On smaller WTs a hand wheel is provided, just here, to allow random rotation of the ball races. Presumably the friction would be too great in a WT of this massive scale to turn a knob by hand. The Gent engineers have cleverly provide auto-rotation. So nobody needs to worry about forgetting to turn the knob at intervals.
Pendulum top and bearing assembly from the other side. The cylindrical, black-painted counterweight of the gathering pawl and the pawl bearing can be seen centre right. The black bar hanging almost against the main frame is the pendulum crutch. Oiler caps can be seen on the pendulum bearings. The fine ratchet wheel (bearing rotator) is well seen here. The bearing shaft, ratchet pawl is rocked between adjustable stops by the swinging pendulum.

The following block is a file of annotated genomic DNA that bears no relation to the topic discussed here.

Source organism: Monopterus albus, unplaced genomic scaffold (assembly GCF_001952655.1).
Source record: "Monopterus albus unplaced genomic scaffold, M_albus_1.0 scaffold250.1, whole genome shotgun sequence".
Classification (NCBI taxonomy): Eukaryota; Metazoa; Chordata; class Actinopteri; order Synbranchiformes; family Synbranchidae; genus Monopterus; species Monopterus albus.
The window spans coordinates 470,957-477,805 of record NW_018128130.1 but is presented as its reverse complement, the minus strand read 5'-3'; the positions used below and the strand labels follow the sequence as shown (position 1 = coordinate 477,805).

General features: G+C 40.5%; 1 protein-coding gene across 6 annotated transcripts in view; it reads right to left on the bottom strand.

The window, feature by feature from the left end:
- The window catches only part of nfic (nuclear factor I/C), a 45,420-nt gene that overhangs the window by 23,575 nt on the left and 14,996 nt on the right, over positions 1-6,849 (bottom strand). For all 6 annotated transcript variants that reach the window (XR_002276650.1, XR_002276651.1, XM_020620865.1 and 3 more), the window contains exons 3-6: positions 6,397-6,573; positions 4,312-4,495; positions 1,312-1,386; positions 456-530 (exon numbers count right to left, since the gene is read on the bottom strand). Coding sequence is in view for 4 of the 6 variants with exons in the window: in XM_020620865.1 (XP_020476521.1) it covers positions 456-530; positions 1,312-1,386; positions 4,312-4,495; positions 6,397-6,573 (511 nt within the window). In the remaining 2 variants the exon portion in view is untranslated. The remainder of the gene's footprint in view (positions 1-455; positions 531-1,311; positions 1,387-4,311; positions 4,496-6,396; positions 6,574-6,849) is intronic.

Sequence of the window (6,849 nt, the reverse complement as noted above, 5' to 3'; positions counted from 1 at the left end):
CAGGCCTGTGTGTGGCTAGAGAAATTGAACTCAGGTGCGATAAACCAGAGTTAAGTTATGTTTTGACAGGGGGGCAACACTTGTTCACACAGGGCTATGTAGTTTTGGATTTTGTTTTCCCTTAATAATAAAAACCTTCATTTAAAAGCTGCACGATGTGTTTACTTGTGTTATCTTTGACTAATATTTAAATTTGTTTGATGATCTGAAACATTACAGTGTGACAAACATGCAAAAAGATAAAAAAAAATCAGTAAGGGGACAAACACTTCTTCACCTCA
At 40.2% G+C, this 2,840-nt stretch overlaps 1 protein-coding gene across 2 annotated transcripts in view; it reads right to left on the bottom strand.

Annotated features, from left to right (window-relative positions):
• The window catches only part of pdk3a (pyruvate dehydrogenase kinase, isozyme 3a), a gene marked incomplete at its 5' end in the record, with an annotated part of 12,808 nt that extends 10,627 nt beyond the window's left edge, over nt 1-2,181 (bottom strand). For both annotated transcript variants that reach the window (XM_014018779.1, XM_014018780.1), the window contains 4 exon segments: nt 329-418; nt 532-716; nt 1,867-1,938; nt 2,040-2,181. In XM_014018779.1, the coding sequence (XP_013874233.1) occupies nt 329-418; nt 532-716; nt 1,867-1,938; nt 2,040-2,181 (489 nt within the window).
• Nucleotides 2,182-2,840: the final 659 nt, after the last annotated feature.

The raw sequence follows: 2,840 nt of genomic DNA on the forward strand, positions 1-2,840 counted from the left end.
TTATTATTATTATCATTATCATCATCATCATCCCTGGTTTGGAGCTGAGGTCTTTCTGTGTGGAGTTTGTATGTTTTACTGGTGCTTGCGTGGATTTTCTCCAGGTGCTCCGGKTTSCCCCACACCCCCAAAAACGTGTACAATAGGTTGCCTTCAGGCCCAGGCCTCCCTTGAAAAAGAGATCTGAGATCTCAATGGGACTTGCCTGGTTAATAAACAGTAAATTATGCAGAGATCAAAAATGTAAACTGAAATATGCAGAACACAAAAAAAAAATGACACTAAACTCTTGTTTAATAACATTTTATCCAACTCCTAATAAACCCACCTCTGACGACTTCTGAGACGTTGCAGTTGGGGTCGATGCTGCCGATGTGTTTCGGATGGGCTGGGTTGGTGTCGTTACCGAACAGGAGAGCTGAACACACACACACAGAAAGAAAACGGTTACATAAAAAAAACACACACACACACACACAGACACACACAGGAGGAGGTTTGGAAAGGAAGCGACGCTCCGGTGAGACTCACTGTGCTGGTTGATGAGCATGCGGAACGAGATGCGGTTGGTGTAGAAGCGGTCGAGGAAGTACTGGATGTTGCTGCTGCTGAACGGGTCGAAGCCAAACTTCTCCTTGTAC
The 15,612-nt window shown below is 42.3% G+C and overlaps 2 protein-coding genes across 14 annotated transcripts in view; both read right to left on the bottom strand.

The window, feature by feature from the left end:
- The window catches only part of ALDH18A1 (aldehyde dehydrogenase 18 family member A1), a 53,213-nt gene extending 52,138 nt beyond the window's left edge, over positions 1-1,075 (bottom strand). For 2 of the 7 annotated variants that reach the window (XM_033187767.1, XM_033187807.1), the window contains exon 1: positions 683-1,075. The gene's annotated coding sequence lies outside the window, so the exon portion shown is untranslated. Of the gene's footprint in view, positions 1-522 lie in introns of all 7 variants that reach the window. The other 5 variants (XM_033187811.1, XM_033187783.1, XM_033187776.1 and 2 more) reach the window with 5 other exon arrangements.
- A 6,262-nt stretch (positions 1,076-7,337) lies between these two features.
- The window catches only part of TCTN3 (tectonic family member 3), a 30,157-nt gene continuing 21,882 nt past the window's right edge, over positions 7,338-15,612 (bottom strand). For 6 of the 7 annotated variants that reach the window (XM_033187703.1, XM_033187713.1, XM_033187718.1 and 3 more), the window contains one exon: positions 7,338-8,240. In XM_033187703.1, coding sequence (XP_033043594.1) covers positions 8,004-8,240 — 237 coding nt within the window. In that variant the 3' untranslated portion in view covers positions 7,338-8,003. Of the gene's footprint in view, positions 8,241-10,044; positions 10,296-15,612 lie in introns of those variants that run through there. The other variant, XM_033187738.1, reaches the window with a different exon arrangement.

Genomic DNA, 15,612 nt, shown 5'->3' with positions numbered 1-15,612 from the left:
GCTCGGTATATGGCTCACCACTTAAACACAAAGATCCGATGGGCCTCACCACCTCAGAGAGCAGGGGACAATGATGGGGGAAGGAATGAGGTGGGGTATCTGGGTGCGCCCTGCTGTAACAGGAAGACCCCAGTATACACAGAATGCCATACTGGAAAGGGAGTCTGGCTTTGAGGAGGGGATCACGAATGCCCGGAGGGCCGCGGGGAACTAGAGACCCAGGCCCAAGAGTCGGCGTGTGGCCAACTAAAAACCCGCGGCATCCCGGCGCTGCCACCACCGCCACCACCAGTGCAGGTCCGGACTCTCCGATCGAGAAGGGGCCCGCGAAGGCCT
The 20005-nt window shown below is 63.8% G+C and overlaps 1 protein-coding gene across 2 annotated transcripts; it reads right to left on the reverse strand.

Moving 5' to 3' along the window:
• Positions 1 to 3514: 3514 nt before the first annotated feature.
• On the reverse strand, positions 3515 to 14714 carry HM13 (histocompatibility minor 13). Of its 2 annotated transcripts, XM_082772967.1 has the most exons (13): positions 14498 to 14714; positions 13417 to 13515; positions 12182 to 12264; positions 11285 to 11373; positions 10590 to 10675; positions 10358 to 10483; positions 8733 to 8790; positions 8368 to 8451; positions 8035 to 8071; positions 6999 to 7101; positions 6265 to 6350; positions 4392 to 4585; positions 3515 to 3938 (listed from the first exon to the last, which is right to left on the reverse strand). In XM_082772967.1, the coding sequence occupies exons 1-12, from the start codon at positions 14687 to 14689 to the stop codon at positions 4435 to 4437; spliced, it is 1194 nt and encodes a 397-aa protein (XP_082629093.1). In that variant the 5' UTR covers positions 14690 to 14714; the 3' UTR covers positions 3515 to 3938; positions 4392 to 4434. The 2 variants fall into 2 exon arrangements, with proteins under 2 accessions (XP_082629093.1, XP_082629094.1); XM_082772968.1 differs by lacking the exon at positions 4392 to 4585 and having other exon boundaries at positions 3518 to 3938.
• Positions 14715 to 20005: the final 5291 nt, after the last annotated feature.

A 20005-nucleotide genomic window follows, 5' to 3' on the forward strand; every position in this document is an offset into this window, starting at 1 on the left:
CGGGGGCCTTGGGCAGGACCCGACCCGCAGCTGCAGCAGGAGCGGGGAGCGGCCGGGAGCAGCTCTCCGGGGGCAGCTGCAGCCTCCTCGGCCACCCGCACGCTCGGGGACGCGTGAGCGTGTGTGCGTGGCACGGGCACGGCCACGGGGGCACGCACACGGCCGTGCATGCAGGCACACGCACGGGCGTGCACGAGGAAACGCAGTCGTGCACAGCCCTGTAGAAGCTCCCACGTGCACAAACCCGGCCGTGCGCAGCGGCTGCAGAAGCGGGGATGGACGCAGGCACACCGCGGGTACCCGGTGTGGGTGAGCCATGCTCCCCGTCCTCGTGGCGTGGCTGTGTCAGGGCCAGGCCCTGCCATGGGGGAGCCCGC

This incredibly simple mechanism, is used in a design of pure electro-mechanical genius. It forces the giant hands of the dial to follow the master clock exactly. Maintaining an accuracy to within a couple of seconds per week. The pendulum becomes a powerful and totally reliable electric motor. The WT mechanism harnesses this enormous power to keep perfect time.
Driven by the gathering pawl, the L-shaped lever lifts until it has been locked by a step in the relay electromagnet's armature. Now the gathering pawl can no longer reach the teeth of the wheel. A forward projecting pin, on the pawl, slides freely back and forth on top of the L-shaped lever. (without the pawl able to gather more teeth on the ratchet wheel)